The duel between Alexander Hamilton and Aaron Burr was 207 years ago this morning. Hamilton biographer Ron Chernow wrote about the duel in 2004. Here are the essentials, but the whole piece is worth reading.
Two hundred years ago today, Aaron Burr and Alexander Hamilton squared off in a sunrise duel on a wooded ledge in Weehawken, N.J., above the Hudson River. Burr was vice president when he leveled his fatal shot at Hamilton, the former Treasury secretary, who died the next day in what is now the West Village of Manhattan. New Yorkers turned out en masse for Hamilton’s funeral, while Burr (rightly or wrongly) was branded an assassin and fled south in anticipation of indictments in New York and New Jersey. To the horror of Hamilton’s admirers, the vice president, now a fugitive from justice, officiated at an impeachment trial in the Senate of a Supreme Court justice.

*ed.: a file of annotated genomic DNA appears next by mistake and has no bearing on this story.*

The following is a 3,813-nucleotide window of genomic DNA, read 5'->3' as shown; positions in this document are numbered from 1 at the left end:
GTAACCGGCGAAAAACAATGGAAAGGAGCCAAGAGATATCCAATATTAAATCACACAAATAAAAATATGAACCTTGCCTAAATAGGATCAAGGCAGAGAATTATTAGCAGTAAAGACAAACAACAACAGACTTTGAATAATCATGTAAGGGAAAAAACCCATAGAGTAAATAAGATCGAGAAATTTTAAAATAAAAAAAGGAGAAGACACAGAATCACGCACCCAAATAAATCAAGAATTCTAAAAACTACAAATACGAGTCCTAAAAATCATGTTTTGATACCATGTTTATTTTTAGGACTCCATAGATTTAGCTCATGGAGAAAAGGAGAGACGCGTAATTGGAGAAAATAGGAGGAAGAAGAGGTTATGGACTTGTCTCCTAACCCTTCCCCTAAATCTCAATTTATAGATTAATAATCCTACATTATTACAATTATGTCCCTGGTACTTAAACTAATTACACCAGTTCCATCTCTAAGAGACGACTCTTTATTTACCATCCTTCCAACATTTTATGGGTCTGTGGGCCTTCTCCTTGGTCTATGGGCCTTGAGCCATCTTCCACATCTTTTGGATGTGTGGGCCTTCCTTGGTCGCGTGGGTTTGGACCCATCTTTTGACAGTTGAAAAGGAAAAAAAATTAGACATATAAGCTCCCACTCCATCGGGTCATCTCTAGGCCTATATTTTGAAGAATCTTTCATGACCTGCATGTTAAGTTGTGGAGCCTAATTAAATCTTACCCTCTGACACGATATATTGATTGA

So Hamilton, at 49, decided to expose himself to Burr’s fire to prove his courage, but to throw away his own shot to express his aversion to dueling. He gambled that Burr would prove a gentleman and merely clip him in the arm or leg — a wager he lost. With Hamilton’s death, America also lost its most creative policymaker. (The murder indictments against Burr petered out, and he died a reclusive old man in 1836.)
Seeking to regain political power after the duel, Burr allegedly led an expedition to establish an independent nation along the Mississippi River, separating territories from the United States and Spain. He was charged with treason but acquitted.